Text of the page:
The Reviews Are in for ‘Dolittle,’ and They’re Brutal

Should you spend your money on “Dolittle”? Not according to critics, who — in some cases — are saying the Robert Downey Jr. vehicle is worse than “Cats.” Ouch. One critic calls it “anti-cinema” and “a calamity for the ages.”

Releasing the movie in January (often a dumping ground for bad movies) was never a sign of confidence from Universal Studios, especially after reports of extensive reshoots. The final product, with its lowbrow fart jokes, choppiness and poorly synced voicework sounds like a disaster.

A sample of reviews:

Alonso Duralde, The Wrap: “‘Dolittle’ doesn’t have a fraction of the verve of the similarly misguided ‘Cats,’ but it does share with that movie a staggering amount of ‘What were they thinking?’ decisions, first and foremost is the idea of setting the film in the Victorian era, but having the doctor’s chatty menagerie speak exclusively in 21st century online sass. (And it’s not just the animals; Michael Sheen’s villain at one point yells, ‘Read the room!’ at an underling.)”

Bilge Ebiri, Vulture: “I wasn’t expecting ‘Dolittle’ to be good, exactly, but I wasn’t expecting it to be quite this bad…. Downey’s voice has been mixed in a way that feels artificial, like we’re watching a poorly dubbed version of a foreign-language film. This is a problem for the animals as well, whose dialogue doesn’t quite match their CGI lips, and whose voices don’t sound like they’re coming from any part of the film’s physical space. Watching the movie, it felt like the voices were in my head.”

Dr. Dolittle (Robert Downey Jr.) and parrot Polynesia (Emma Thompson) in “Dolittle.’

Courtney Howard, Variety: “‘Dolittle’ is downright sloppy. Director Stephen Gaghan’s period-set overhaul of the literary classic proves to be as predictable as it is obnoxious…. The sheer volume of crass flatulence jokes and routines involving animal nether regions should get youngsters in the audience laughing, but will just as assuredly make the grownups groan. Once the film wears out jokes with dog Jip (voiced by Tom Holland), discussing butts and scooting on the floor, you’d think the film would’ve reached its capacity. But no, there’s still more in store, as the film stoops to include a disgruntled tiger (Ralph Fiennes) getting kicked in the crotch and a dragon (Frances de la Tour) getting an enema.”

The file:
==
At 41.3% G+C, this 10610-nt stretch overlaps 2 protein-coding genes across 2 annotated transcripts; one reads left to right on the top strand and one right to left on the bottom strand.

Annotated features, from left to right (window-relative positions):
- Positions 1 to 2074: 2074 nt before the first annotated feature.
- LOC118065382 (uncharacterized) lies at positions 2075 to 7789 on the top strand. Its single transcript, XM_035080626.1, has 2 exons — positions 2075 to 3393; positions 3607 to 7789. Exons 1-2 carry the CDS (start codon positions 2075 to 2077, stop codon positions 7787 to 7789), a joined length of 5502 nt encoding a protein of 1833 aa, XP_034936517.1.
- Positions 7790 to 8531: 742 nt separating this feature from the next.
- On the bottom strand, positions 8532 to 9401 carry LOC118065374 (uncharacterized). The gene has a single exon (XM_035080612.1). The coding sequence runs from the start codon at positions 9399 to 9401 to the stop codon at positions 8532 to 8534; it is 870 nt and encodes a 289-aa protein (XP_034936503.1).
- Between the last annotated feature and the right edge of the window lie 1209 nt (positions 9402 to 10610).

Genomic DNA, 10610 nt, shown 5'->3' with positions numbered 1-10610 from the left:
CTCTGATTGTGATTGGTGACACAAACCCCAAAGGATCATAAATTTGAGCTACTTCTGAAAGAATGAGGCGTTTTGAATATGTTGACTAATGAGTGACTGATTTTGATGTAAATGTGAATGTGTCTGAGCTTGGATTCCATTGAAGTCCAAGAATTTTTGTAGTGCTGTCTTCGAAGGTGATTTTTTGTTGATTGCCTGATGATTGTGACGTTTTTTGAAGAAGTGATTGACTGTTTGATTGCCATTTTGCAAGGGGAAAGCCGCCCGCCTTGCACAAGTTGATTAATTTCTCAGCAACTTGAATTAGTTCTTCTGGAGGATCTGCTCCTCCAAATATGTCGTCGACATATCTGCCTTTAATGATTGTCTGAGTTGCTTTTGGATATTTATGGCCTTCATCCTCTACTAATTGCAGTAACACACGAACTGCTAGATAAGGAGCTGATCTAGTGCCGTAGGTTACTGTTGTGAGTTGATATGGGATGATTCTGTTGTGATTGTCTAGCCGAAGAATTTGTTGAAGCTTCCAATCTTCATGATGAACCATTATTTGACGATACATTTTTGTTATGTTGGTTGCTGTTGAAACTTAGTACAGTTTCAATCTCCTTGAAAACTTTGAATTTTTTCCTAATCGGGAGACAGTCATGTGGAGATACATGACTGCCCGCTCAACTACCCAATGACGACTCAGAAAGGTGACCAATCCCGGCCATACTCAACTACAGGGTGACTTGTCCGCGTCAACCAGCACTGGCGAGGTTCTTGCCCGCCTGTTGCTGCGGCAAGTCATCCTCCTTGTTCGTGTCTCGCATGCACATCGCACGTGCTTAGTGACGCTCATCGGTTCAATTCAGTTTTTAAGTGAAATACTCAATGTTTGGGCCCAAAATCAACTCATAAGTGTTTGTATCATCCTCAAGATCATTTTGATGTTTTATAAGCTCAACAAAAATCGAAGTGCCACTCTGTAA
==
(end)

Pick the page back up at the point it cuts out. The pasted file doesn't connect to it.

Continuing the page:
Ty Burr, Boston Globe: “An incredible roster of talent [is] wasted on lame, slangy comeback lines of the sort you find in a ‘Chipmunks’ movie…. I don’t recall a fire-breathing dragon (Frances de la Tour) in the Lofting books, but I guess today’s third-graders, weaned on ‘Game of Thrones,’ expect no less. I definitely don’t recall a scene in which the good doctor has to perform a rectal probe on said dragon, with much comic passing of gas. If that strikes you as hilarious, by all means go with God. Otherwise, stick with the books.”

Matt Singer, Screen Crush “Dolittle’s animals buddies barely exist to further the plot, or even to illuminate the title character’s broken mental state. They’re really just on hand to provide cutesy faces for cutaways and cringe-worthy one-liners…. ‘Dolittle’ is the kind of bad movie that puts the badness of other films in perspective. The current bad movie du jour, ‘Cats,’ is bizarre and alarming, but at least it’s consistent in its presentation of a nightmarish world populated only by weirdly sexual human-cat hybrids. ‘Cats’ is deranged, but it’s still something. ‘Dolittle,’ in contrast, is nothing — except an unpleasant mess. It’s easy to imagine ‘Cats’ becoming a midnight movie, playing for decades to devotees of its oddball choices. It is impossible anyone choosing to watch ‘Dolittle’ for any reason once word gets out.”

According to Singer, “Craig Robinson gets credit for the only element of ‘Dolittle’ that sort of lands.” Robinson voices a squirrel who is mistakenly shot by young animal lover Stubbins (Harry Collett), then “spends the rest of the picture alternately swearing revenge against the kid who shot him and living in mortal fear that he will try to shoot him again.”

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